Have you experienced substance abuse issues since leaving the military that might affect your ability to qualify for a clearance?
This is another area that can be complicated for some. A third and very common issue that can get in the way of a security clearance job after military service? Those who experience trouble with their credit post-military. These areas are all put under scrutiny in a background investigation.
What Are the Statuses of a Security Clearance?
There are three types of statuses for a security clearance.
- Active – Present job requires use of a security clearance.
- Current – Had a job in the past two years that required use of a clearance.
- Expired – More than two years since that person had a job that required a clearance.
Current, unexpired security clearances are comparatively easy to reinstate and thus in high demand to employers. Expired clearances or more than two years since leaving the military are more difficult to reactivate.
Are There any Other Benefits to a Security Clearance?
Yes! In addition to increased job prospects typically these positions can earn thousands of dollars more than counterpart positions that do not require a security clearance. Finding qualified employees with clearance can be expensive for employers who put a premium as it relates to compensation in order to fill these positions.
What Are the Types of Security Clearances?
- Confidential – Information that reasonably could be expected to cause damage to the national security if disclosed to unauthorized sources. Most military personnel are given this basic level of clearance. Reinvestigated every 15 years.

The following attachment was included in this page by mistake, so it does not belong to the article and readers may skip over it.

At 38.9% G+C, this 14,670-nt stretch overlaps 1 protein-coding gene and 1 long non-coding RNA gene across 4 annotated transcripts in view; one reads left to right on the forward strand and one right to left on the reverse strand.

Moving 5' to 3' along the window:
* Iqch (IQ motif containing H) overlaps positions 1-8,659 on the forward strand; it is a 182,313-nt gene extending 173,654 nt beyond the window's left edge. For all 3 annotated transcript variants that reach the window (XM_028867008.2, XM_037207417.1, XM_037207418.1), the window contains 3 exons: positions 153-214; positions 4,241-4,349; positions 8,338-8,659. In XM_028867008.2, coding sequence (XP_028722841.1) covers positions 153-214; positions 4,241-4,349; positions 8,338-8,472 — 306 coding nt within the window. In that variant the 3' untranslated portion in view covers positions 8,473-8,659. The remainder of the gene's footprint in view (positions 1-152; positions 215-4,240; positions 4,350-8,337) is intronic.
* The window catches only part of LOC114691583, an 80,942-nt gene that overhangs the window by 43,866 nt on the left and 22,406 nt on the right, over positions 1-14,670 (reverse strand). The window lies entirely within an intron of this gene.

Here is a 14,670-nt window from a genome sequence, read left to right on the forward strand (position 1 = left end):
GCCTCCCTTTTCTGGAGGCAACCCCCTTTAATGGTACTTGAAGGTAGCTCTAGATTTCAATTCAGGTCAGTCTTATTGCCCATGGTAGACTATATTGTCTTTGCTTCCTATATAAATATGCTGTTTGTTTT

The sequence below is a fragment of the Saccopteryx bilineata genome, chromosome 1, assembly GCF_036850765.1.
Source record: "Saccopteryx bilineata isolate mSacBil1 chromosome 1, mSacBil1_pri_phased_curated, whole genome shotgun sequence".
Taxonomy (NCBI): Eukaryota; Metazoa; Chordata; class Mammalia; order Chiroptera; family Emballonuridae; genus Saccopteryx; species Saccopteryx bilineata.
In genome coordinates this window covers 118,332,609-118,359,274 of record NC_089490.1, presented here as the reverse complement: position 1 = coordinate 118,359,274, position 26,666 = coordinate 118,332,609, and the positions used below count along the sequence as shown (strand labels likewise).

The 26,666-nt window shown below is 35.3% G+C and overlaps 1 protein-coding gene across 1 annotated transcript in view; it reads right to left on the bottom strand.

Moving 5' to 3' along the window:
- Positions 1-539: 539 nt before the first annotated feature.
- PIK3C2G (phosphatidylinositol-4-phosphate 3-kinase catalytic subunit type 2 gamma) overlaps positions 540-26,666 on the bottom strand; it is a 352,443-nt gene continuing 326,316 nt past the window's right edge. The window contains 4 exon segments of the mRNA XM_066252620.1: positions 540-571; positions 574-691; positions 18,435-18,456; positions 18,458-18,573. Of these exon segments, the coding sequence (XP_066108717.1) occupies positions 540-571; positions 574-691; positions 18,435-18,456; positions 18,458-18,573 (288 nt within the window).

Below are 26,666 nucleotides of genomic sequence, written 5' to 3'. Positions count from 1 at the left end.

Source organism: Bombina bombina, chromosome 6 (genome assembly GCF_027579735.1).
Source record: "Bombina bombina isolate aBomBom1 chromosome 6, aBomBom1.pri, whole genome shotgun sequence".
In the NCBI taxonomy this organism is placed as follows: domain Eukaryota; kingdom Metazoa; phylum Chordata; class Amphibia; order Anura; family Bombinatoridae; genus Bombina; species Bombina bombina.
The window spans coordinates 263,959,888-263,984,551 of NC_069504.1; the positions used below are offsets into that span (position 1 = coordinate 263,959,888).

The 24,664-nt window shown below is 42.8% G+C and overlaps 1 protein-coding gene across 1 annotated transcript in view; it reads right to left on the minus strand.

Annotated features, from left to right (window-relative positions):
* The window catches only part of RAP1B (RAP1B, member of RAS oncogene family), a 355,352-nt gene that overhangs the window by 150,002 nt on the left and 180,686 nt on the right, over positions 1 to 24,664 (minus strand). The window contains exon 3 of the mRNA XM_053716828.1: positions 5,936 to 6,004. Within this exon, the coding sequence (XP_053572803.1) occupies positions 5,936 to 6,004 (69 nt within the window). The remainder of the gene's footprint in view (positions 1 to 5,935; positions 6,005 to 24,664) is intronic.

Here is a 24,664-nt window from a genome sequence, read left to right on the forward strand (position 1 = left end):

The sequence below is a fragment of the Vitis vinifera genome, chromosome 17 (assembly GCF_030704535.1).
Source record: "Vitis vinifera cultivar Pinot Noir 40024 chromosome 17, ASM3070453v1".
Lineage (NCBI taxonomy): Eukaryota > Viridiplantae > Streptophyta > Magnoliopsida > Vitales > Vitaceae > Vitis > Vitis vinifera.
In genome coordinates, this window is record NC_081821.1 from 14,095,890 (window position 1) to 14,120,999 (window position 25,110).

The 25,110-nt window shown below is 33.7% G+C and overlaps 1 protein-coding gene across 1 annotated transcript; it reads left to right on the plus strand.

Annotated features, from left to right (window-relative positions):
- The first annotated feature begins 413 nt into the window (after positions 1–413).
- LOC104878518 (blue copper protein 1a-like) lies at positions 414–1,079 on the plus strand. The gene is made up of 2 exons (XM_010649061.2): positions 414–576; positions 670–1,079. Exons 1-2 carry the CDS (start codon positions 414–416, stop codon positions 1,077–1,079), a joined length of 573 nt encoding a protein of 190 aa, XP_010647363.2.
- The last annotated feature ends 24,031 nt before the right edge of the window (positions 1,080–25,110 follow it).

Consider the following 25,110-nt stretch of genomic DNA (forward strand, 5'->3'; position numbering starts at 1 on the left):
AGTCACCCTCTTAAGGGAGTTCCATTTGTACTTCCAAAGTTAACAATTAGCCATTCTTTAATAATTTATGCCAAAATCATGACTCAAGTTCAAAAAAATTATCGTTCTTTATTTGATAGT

- Secret – Information that reasonably could be expected to cause serious damage to national security if disclosed to unauthorized sources. Reinvestigated every 10 years.
- Top Secret – Information that reasonably could be expected to cause exceptionally grave damage to the national security if disclosed to unauthorized sources. Reinvestigated every 5 years. These clearances may sometimes be enhanced by other designations including:
Examples of Government Agencies Hiring Security Cleared Professionals
- Air Force Intelligence
- Army Intelligence
- Border Patrol
- Central Intelligence Agency (CIA)
- Citizenship and Immigration Services
- Coast Guard Intelligence
- Defense Intelligence Agency
- Department of Defense
- Department of Energy
- Department of Homeland Security
- Department of Justice
- Department of State
- Department of the Treasury
- Drug Enforcement Administration
- Federal Bureau of Investigation (FBI)
- Federal Emergency Management Agency (FEMA)
- Federal Law Enforcement Training Center
- Marine Corps Intelligence
- National Geospatial-Intelligence Agency
- National Reconnaissance Office
- National Security Agency
- Navy Intelligence
- Secret Service
- Transportation Security Administration
Examples of Private Companies Hiring Security Cleared Professionals
- Aerospace Corporation
- Bechtel Corporation
- Fluor Corporation
- General Dynamics
- General Electric
- General Motors
- Hewlett-Packard Co.
- Honeywell International Inc.
- Jacobs Engineering Group
- Martin Marietta
- McDonnel Douglas
- United Technologies
Examples of Jobs that Require a Security Clearance
- Administrative Assistant
- Business Analyst
- Business Development
- Cost Estimator
- Counterintelligence Analyst
- Customer Service Specialist
- Cyber Security
- Engineering Technician
- Executive Assistant
- Financial Analyst
- Foreign Language Interpreter
- Foreign Language Translator
- Fusion Analyst
- Intelligence Analyst
- Logistics Analyst
- Network Engineer
- Pricing Manager
- Program Analyst
- Project Manager
- Radar Analyst
- Sales Manager
- Security Analyst
- Security Officer
- Sign Language Interpreter
- Software Developer
- Software Engineer
- System Administrator
- Systems Engineer
- Technical Writer
- Transportation Security Inspector
- Web Developer
Joe Wallace is a 13-year veteran of the United States Air Force and a former reporter for Air Force Television News